18 Old-Timey Words and Terms to Use at Your New Year's Eve Party

Art Media/Print Collector/Getty Images
Art Media/Print Collector/Getty Images

Spice things up at your New Year’s Eve shindig tonight with these delightful old-timey slang terms, courtesy of Green’s Dictionary of Slang.

1. Barney

According to Green’s, this slang term—which has Irish origins—is defined as “an enjoyable social occasion; a rowdy party,” and dates to 1859. It fell out of popular usage in the 1960s.

2. Dressed Up Like a Lighthouse

This phrase is used to describe someone “flashily, ostentatiously dressed,” and dates to 1933.

3. Muffin-worry

This term for an evening party dates to 1855. Just a few years later, it would come to mean “an old ladies’ tea party.”

4. Blow Off

This term has two potential meanings that could apply to tonight: The first, which you’ll hopefully avoid, is “an emotional outburst; a sudden fight or argument,” and was used between 1863 and 1952. The second, from 1886 and in use until 1915, is “a party, a celebration.” Here’s an example usage, from the book Knocking the Neighbors: “The Blow-Off came on the Trip to the City. That was the Big Entertainment.”

5. Bugged Up

Another way to describe getting dressed up, this slang term dates back to 1893, and fell out of use in the 1930s.

6. Spreeing Cove

You’ve probably heard the word spree used in reference to partying, but you’ve probably never heard of a spreeing cove, or “one who is enjoying a party or jollification,” a term that dates to 1846.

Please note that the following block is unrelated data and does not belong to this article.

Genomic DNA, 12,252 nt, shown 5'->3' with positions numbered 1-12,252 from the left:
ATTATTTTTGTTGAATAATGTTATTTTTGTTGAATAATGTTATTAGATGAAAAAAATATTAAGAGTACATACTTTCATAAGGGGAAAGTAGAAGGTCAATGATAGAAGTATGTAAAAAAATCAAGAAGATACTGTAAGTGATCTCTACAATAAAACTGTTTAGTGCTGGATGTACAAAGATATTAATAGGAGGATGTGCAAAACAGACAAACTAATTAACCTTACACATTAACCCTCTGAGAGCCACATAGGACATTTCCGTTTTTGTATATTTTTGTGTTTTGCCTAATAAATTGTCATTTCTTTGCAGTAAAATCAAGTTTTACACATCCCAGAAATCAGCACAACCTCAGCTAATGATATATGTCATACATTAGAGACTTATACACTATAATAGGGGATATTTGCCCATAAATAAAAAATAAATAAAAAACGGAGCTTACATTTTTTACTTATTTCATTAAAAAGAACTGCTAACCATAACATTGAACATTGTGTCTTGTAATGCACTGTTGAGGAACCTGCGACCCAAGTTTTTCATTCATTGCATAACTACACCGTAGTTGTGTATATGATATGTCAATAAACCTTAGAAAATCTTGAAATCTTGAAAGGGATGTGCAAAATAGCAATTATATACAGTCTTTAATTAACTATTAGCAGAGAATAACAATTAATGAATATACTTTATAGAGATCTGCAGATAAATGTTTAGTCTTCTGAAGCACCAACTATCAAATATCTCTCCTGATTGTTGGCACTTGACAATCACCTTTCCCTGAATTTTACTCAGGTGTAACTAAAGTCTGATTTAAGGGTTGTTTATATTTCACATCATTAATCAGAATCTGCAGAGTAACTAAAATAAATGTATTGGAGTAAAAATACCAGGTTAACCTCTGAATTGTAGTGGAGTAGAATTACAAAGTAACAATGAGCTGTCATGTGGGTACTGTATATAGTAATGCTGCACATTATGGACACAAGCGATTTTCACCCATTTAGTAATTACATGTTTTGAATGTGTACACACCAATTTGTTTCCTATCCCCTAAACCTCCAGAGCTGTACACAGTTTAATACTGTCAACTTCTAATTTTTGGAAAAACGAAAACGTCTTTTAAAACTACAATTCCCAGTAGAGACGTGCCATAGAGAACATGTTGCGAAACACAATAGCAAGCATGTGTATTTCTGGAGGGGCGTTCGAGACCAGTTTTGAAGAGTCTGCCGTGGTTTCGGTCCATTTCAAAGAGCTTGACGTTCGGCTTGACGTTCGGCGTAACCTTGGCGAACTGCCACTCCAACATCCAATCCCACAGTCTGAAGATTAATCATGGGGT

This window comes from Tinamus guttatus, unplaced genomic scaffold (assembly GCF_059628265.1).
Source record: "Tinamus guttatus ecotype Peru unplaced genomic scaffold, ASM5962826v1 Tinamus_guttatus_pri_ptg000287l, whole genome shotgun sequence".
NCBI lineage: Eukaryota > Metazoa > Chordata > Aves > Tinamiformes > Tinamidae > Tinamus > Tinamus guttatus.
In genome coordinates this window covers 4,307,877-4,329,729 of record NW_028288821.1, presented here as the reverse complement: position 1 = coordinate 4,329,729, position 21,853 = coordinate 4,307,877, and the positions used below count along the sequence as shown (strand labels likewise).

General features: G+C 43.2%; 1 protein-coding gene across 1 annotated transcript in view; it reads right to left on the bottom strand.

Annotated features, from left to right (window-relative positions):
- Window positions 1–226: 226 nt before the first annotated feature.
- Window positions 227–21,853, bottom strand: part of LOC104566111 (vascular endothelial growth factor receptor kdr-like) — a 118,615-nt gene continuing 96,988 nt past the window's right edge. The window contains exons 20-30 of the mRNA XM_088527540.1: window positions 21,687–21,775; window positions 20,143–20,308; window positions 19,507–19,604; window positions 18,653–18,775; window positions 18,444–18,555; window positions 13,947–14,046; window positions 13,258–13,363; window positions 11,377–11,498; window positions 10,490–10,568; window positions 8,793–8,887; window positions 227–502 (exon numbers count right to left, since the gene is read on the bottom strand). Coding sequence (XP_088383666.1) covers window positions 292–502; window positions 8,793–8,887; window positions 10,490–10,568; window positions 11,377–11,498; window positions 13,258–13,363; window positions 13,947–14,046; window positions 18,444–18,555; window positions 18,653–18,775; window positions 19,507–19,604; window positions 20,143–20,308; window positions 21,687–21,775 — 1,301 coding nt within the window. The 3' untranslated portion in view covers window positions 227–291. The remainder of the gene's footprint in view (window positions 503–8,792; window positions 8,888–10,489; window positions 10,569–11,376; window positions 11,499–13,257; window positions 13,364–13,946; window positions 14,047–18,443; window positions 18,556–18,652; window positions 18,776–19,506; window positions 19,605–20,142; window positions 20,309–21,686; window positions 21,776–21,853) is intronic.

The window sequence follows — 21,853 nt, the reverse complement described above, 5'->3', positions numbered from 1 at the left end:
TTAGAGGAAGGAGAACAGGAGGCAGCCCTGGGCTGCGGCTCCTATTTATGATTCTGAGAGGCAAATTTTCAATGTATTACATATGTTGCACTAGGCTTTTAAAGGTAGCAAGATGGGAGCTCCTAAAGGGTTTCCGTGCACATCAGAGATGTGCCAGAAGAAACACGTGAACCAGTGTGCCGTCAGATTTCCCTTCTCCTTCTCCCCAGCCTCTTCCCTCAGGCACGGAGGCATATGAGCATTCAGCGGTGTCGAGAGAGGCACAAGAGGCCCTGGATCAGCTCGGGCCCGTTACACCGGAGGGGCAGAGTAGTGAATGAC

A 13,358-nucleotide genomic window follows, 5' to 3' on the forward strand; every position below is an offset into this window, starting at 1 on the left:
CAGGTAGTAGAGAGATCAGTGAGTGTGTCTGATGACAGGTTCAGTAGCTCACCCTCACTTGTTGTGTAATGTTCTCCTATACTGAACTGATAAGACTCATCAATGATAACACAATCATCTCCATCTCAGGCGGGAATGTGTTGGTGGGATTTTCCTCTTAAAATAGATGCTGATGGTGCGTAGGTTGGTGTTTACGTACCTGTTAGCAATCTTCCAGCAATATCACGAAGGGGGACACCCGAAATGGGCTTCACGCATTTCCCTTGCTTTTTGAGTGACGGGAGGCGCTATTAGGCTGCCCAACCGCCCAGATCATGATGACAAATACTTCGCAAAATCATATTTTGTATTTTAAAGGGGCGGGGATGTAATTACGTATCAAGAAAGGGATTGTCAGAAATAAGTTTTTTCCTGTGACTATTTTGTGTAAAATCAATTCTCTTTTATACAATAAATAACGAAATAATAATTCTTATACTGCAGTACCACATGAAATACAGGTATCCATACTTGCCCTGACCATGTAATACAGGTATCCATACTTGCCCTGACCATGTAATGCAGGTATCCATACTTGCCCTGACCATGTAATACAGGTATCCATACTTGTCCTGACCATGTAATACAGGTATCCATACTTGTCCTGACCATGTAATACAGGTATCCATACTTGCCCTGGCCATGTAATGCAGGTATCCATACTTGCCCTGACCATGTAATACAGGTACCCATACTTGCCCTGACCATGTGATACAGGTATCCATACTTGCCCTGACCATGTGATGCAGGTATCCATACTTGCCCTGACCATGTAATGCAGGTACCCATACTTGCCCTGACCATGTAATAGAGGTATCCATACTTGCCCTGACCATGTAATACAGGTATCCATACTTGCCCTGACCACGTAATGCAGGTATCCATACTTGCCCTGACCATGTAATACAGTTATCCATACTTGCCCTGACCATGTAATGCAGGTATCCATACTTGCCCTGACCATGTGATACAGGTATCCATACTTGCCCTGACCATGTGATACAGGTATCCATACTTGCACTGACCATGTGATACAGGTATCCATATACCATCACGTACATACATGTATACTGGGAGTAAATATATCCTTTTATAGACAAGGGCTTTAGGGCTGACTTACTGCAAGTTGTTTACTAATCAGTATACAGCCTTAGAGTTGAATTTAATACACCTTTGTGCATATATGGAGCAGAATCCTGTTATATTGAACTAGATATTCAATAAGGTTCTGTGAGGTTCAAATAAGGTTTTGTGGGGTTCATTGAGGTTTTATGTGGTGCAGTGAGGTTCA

7. Jazzer

We’re about to enter the 2020s, so why not use a term from the 1920s tonight? A jazzer is term for a party-goer and dates to 1922.

8., 9., 10., 11., and 12. Conversation Water, Joy Water, Swell’s Lush, Sassy Suds, and Wealthy Water

These are all slang terms for champagne: Conversation water dates to 1880. In the U.S., joy water meant alcohol, generally, between 1903 and 1945, but in Australia, it specifically referred to champagne and was in use from 1919 to 1924. Swell’s lush is another Aussie slang term for champagne, in use in 1876.

Sassy suds and wealthy water date to 1907; Walla Walla, Washington’s Evening Statesman provides an example of their usage: “When we entertain fittingly we ...‘Lick up the wealthy water,’ or the ‘Sassy suds.’"

13. Champagne Charlie

This term, which means “a devotee of champagne,” dates to 1867, when H.J. Whymark and Alfred Lee released the popular song “Champagne Charlie Is My Name.” Here’s a sampling of the lyrics:

"I’ve seen a deal of gaiety throughout my noisy life
With all my grand accomplishments I ne’er could get a wife,
The thing I most excel in is the P. R. F. G. game,
A noise all night in bed all day, and swimming in Champagne.

"For Champagne Charlie is my name, Champagne Charlie is my name
Good for any game at night, my boys, good for any game at night, my boys,
Champagne Charlie is my name, Champagne Charlie is my name
Good for any game at night, boys, who’ll come and join me in a spree."

According to Green’s, “The original Champagne Charlie was a wine-merchant who was very free with gifts of his stock.”

14. and 15. Laughing Soup and Laughing Soup Parlor

Laughing soup is another slang term for champagne, dating to 1903; a laughing soup parlor is a bar.

16. In One’s Airs